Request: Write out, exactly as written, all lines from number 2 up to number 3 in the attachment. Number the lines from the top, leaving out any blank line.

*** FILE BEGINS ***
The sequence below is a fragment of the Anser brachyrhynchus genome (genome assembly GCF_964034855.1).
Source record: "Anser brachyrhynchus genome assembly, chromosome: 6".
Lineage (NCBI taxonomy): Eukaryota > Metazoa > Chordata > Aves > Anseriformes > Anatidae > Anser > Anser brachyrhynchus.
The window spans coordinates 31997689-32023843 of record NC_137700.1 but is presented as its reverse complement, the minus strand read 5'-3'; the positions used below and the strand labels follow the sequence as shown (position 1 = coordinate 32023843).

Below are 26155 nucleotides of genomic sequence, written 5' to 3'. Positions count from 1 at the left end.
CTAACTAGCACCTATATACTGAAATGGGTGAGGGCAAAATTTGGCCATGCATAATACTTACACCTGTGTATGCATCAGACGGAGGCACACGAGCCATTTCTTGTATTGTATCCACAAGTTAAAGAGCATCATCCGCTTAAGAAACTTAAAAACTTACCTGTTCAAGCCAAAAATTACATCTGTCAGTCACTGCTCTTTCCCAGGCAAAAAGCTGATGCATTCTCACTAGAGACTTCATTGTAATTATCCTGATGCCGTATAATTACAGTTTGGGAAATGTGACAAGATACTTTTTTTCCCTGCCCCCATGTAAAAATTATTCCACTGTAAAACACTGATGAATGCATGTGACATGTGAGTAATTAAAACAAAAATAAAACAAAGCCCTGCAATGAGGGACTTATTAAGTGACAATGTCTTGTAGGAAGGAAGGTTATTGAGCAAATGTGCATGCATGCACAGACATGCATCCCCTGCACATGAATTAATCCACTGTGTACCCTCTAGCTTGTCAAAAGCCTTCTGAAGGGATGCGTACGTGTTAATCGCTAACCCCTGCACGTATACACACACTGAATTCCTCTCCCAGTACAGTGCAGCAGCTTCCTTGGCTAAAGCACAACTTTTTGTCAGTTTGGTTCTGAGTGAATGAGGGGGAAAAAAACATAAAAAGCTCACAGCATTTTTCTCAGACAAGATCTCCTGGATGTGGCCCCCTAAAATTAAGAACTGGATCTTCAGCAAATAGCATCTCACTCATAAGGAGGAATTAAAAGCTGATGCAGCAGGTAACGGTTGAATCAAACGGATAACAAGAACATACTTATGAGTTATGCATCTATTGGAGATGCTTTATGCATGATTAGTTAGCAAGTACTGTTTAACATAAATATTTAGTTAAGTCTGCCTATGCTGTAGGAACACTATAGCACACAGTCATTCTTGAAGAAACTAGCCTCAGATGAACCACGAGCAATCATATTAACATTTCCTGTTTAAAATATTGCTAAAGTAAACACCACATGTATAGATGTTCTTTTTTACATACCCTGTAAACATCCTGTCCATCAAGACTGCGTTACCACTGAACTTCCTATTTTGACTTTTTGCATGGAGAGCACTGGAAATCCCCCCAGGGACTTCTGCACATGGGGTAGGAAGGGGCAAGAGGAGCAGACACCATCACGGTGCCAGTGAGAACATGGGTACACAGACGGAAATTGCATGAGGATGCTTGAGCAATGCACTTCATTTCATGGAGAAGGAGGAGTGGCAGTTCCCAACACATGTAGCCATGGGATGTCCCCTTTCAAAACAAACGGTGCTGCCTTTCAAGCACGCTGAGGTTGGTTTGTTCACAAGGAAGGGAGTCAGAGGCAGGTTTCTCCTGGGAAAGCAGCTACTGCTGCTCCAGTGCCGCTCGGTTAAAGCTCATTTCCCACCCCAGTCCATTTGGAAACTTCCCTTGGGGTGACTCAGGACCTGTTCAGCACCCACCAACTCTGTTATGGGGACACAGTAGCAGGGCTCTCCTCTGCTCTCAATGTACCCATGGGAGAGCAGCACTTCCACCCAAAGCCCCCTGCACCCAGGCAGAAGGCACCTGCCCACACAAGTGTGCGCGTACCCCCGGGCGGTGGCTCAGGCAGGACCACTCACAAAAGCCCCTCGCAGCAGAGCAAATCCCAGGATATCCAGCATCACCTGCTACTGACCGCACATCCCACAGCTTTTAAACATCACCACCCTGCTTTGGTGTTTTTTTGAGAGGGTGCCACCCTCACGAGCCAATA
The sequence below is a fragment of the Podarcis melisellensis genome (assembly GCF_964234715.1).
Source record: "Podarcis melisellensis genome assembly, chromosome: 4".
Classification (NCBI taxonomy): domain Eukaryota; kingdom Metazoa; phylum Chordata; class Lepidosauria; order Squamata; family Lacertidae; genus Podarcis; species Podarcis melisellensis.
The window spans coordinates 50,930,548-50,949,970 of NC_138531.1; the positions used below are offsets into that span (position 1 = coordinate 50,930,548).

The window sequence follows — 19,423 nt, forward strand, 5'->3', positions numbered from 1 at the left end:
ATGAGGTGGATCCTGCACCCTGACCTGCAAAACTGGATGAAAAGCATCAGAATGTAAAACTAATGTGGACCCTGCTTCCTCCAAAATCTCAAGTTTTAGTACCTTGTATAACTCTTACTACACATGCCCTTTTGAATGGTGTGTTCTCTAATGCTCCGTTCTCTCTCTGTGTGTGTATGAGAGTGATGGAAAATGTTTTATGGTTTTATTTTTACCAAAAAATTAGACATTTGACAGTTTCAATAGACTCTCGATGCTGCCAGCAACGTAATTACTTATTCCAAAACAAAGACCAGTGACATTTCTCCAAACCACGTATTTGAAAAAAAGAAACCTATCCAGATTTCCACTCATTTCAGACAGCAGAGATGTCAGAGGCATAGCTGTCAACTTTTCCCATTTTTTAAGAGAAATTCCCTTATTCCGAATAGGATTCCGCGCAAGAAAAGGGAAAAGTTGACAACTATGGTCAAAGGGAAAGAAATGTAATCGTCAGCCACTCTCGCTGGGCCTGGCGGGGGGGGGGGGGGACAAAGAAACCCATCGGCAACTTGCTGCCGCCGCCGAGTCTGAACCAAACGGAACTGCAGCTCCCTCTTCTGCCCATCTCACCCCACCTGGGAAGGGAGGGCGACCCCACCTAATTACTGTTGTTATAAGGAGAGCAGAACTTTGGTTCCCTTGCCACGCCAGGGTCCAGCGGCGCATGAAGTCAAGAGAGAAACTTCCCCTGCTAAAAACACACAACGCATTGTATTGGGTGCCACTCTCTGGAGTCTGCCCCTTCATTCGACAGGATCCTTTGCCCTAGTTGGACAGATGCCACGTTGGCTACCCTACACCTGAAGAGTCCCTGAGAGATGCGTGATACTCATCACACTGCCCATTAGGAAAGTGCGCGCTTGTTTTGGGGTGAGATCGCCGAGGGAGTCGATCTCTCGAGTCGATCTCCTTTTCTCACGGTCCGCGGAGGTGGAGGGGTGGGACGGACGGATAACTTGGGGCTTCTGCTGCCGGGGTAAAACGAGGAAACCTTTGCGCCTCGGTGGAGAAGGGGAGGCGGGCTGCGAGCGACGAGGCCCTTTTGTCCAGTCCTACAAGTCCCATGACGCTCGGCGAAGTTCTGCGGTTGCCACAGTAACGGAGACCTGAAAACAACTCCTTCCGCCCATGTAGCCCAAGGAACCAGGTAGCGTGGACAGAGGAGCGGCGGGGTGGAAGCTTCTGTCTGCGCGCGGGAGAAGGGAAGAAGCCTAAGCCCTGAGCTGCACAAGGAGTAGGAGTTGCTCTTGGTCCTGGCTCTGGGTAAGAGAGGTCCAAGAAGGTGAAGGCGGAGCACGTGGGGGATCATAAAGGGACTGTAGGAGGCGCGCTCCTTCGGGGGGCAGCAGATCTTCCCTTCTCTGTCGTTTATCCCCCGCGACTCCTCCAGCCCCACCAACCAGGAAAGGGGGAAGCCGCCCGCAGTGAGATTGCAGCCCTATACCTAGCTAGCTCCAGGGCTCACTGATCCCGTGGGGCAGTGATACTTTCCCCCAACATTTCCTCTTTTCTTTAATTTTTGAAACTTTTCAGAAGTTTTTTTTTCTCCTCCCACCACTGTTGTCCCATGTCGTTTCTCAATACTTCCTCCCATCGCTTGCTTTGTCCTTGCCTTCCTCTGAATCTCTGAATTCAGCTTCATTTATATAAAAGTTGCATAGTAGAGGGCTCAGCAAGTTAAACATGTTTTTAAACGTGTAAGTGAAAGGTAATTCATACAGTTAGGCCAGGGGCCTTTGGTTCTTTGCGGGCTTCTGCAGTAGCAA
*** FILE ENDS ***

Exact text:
Source record: "Anser brachyrhynchus genome assembly, chromosome: 6".
Lineage (NCBI taxonomy): Eukaryota > Metazoa > Chordata > Aves > Anseriformes > Anatidae > Anser > Anser brachyrhynchus.